Last week, the new premier of B.C. (David Eby) announced his cabinet, with additional cabinet ministers and parliamentary secretaries.
The larger (cabinet) means 84% of NDP MLAs now have ministerial titles and are paid more than their base (MLA) salaries.
The leader of the official Opposition B.C. Liberals, Kevin Falcon, also changed a few of the portfolios and gave shadow cabinet positions to members of our caucus. I remain Environment and Climate Change critic, as well as critic for Gender Equity and Inclusion.
So what does a (critic) do? In my role, I seek to address the pressing issues of environmental protection and the need to combat climate change. I am responsible for holding the government accountable for its actions and policies related to these issues, and for offering alternatives and solutions to the problems facing the environment and the planet.
I also act as a voice for those who are most vulnerable to the impacts of climate change and raise awareness about the importance of protecting the environment and the need to take urgent action.
How does one accomplish that?
It can involve working with other politicians, environmental organizations, industry and members of the public to push for the implementation of policies that support the transition to a low-carbon economy and the protection of natural habitats.
I am also responsible for scrutinizing the government's policies and actions related to the environment and climate change. That can include reviewing legislation, attending parliamentary debates, scrutinizing the budget, and holding the government to account for any failures or shortcomings in its approach to those issues.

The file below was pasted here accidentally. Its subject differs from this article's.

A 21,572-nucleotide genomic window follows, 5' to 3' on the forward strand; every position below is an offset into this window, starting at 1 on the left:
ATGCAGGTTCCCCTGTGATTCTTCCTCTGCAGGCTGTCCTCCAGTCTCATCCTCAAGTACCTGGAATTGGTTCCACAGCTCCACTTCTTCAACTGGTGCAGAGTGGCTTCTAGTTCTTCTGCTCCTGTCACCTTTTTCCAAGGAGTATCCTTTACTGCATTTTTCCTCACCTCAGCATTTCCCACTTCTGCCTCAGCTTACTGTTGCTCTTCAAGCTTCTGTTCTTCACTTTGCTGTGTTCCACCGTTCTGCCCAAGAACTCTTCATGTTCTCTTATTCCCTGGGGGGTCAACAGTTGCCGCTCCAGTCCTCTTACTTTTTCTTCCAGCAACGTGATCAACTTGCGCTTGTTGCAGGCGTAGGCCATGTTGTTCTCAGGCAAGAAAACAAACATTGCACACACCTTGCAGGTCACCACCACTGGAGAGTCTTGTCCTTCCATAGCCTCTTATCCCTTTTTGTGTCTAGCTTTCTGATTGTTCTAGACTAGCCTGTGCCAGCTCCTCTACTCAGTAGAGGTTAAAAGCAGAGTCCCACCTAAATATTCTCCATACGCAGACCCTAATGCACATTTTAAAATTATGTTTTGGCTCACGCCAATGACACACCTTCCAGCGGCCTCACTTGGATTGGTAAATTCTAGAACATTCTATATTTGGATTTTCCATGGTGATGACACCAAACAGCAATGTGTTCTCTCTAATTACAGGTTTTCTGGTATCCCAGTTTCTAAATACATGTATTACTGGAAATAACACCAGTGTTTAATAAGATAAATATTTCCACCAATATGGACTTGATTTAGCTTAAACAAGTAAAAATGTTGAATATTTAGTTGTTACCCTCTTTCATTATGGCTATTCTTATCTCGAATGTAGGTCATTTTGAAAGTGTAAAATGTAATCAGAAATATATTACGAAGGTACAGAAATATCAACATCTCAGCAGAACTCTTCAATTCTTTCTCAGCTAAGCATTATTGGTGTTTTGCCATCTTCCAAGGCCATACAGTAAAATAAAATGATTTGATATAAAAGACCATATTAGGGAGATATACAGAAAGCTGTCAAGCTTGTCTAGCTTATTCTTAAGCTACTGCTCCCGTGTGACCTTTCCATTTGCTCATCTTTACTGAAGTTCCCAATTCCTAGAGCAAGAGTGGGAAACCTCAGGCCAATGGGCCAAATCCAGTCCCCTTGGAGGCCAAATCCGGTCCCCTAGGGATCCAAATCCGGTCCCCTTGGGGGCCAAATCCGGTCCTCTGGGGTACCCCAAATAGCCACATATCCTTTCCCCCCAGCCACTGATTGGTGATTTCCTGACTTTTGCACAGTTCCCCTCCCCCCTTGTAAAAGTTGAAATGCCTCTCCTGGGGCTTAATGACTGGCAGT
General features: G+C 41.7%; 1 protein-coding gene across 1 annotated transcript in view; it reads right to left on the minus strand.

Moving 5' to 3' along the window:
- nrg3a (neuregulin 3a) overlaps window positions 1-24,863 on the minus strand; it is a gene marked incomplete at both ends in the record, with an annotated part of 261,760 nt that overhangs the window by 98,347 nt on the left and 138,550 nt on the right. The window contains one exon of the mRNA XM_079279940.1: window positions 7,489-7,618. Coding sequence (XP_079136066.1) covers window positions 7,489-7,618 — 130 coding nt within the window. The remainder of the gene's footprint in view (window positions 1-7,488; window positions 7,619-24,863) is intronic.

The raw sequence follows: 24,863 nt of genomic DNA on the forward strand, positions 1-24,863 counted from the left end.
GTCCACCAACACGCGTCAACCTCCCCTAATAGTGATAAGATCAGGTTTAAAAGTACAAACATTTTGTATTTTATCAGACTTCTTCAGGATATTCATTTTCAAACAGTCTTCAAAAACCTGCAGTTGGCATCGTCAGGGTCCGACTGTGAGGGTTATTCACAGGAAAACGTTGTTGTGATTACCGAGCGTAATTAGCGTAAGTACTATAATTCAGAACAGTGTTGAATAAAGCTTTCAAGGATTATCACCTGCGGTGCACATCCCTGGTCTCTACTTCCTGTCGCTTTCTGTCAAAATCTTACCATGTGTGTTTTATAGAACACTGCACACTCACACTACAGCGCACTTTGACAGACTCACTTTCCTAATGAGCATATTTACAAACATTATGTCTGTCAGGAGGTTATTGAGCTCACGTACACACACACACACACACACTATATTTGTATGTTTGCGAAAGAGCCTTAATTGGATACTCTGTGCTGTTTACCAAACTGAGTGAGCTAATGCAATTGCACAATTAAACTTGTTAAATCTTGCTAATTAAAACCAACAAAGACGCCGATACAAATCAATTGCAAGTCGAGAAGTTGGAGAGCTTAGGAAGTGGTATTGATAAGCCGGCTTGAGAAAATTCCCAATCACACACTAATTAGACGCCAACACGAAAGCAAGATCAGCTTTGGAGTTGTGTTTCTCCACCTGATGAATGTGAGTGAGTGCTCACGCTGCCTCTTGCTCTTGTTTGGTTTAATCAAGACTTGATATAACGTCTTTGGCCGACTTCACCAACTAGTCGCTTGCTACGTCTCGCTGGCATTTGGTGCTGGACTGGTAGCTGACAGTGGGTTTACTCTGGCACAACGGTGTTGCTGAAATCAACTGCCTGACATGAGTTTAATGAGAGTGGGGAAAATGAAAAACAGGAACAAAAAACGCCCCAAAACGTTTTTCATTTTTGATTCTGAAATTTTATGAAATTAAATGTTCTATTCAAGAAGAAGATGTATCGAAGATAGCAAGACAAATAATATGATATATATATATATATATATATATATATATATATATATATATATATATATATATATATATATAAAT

For instance,recently the Climate Change Accountability Report 2022 was released.
It is my job as critic to draw attention to the fact we will not make our next emission targets.
The report states: “The latest modelling on our progress to targets is showing a small gap in meeting our 2030 target”.
Why did we miss the target? And what is the plan to meet future targets?
My job as critic is to draw attention to the fact that this government is spending money without the results of emission reductions.
In my role, I may also offer alternative policies and proposals, drawing on the latest scientific evidence and expert advice, to show how the government could do better in addressing environmental and climate challenges.
In addition, I also play a role in campaigning and advocacy outside of the Legislature. That can include participating in public debates and discussions, speaking at events and working with environmental organizations and other groups to raise awareness about the need for action on climate change and environmental protection.
Overall, the role of the Environment and Climate Change critic is crucial in holding the government accountable for its actions and policies related to the environment and climate change, and in promoting solutions and alternatives that support the transition to a sustainable future.
My question to you is:
Where would you like to see more change on BC’s environmental policies?
I love hearing from you. Please email me at [email protected] or call my office at 250-712-3620.
This article is written by or on behalf of an outsourced columnist and does not necessarily reflect the views of Castanet.